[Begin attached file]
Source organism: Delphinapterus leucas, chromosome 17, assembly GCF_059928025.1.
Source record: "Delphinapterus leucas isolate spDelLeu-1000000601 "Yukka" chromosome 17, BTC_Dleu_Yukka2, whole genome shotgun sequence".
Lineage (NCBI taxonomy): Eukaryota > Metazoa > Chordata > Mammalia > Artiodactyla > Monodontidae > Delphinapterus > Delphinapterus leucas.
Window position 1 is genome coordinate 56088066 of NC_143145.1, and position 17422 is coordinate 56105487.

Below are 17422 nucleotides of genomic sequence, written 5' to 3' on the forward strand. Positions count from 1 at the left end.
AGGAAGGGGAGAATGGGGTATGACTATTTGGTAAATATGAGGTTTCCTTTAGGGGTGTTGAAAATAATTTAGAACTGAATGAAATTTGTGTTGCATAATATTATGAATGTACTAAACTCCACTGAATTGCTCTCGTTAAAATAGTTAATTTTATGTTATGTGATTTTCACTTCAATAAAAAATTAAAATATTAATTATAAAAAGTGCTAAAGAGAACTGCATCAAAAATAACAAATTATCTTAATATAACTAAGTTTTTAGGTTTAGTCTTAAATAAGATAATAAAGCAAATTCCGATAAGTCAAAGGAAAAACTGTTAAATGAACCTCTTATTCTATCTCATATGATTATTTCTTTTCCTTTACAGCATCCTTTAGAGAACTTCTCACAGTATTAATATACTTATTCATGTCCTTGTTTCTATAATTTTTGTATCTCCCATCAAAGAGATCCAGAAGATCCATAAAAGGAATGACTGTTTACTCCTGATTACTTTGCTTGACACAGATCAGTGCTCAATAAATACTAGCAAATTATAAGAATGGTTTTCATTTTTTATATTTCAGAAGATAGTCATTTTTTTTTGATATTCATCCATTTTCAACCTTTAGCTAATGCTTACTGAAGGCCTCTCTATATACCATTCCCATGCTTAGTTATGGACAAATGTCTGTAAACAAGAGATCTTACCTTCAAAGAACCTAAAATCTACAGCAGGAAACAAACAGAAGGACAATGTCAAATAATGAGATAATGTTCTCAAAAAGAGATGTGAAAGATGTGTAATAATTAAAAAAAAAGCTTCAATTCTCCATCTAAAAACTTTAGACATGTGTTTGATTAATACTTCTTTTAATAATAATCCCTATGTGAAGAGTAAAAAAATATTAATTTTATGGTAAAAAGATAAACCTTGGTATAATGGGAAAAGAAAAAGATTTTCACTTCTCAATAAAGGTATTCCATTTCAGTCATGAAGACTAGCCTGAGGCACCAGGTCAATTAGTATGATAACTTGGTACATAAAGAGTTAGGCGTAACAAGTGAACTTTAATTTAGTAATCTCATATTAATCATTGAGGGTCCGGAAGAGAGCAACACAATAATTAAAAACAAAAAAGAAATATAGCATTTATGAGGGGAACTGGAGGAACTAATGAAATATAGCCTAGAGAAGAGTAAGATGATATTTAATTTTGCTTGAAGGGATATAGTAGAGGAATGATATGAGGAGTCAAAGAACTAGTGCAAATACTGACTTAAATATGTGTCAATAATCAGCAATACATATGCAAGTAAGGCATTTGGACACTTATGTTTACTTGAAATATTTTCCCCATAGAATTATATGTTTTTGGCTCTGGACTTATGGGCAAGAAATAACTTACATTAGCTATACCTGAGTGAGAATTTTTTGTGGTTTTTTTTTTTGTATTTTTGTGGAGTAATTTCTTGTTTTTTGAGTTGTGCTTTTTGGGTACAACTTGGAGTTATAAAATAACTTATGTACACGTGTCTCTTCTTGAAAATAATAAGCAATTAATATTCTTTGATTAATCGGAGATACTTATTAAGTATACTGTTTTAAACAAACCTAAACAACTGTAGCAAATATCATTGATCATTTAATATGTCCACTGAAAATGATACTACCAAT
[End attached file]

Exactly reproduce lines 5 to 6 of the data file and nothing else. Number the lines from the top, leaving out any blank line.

Below are 17422 nucleotides of genomic sequence, written 5' to 3' on the forward strand. Positions count from 1 at the left end.
AGGAAGGGGAGAATGGGGTATGACTATTTGGTAAATATGAGGTTTCCTTTAGGGGTGTTGAAAATAATTTAGAACTGAATGAAATTTGTGTTGCATAATATTATGAATGTACTAAACTCCACTGAATTGCTCTCGTTAAAATAGTTAATTTTATGTTATGTGATTTTCACTTCAATAAAAAATTAAAATATTAATTATAAAAAGTGCTAAAGAGAACTGCATCAAAAATAACAAATTATCTTAATATAACTAAGTTTTTAGGTTTAGTCTTAAATAAGATAATAAAGCAAATTCCGATAAGTCAAAGGAAAAACTGTTAAATGAACCTCTTATTCTATCTCATATGATTATTTCTTTTCCTTTACAGCATCCTTTAGAGAACTTCTCACAGTATTAATATACTTATTCATGTCCTTGTTTCTATAATTTTTGTATCTCCCATCAAAGAGATCCAGAAGATCCATAAAAGGAATGACTGTTTACTCCTGATTACTTTGCTTGACACAGATCAGTGCTCAATAAATACTAGCAAATTATAAGAATGGTTTTCATTTTTTATATTTCAGAAGATAGTCATTTTTTTTTGATATTCATCCATTTTCAACCTTTAGCTAATGCTTACTGAAGGCCTCTCTATATACCATTCCCATGCTTAGTTATGGACAAATGTCTGTAAACAAGAGATCTTACCTTCAAAGAACCTAAAATCTACAGCAGGAAACAAACAGAAGGACAATGTCAAATAATGAGATAATGTTCTCAAAAAGAGATGTGAAAGATGTGTAATAATTAAAAAAAAAGCTTCAATTCTCCATCTAAAAACTTTAGACATGTGTTTGATTAATACTTCTTTTAATAATAATCCCTATGTGAAGAGTAAAAAAATATTAATTTTATGGTAAAAAGATAAACCTTGGTATAATGGGAAAAGAAAAAGATTTTCACTTCTCAATAAAGGTATTCCATTTCAGTCATGAAGACTAGCCTGAGGCACCAGGTCAATTAGTATGATAACTTGGTACATAAAGAGTTAGGCGTAACAAGTGAACTTTAATTTAGTAATCTCATATTAATCATTGAGGGTCCGGAAGAGAGCAACACAATAATTAAAAACAAAAAAGAAATATAGCATTTATGAGGGGAACTGGAGGAACTAATGAAATATAGCCTAGAGAAGAGTAAGATGATATTTAATTTTGCTTGAAGGGATATAGTAGAGGAATGATATGAGGAGTCAAAGAACTAGTGCAAATACTGACTTAAATATGTGTCAATAATCAGCAATACATATGCAAGTAAGGCATTTGGACACTTATGTTTACTTGAAATATTTTCCCCATAGAATTATATGTTTTTGGCTCTGGACTTATGGGCAAGAAATAACTTACATTAGCTATACCTGAGTGAGAATTTTTTGTGGTTTTTTTTTTTGTATTTTTGTGGAGTAATTTCTTGTTTTTTGAGTTGTGCTTTTTGGGTACAACTTGGAGTTATAAAATAACTTATGTACACGTGTCTCTTCTTGAAAATAATAAGCAATTAATATTCTTTGATTAATCGGAGATACTTATTAAGTATACTGTTTTAAACAAACCTAAACAACTGTAGCAAATATCATTGATCATTTAATATGTCCACTGAAAATGATACTACCAAT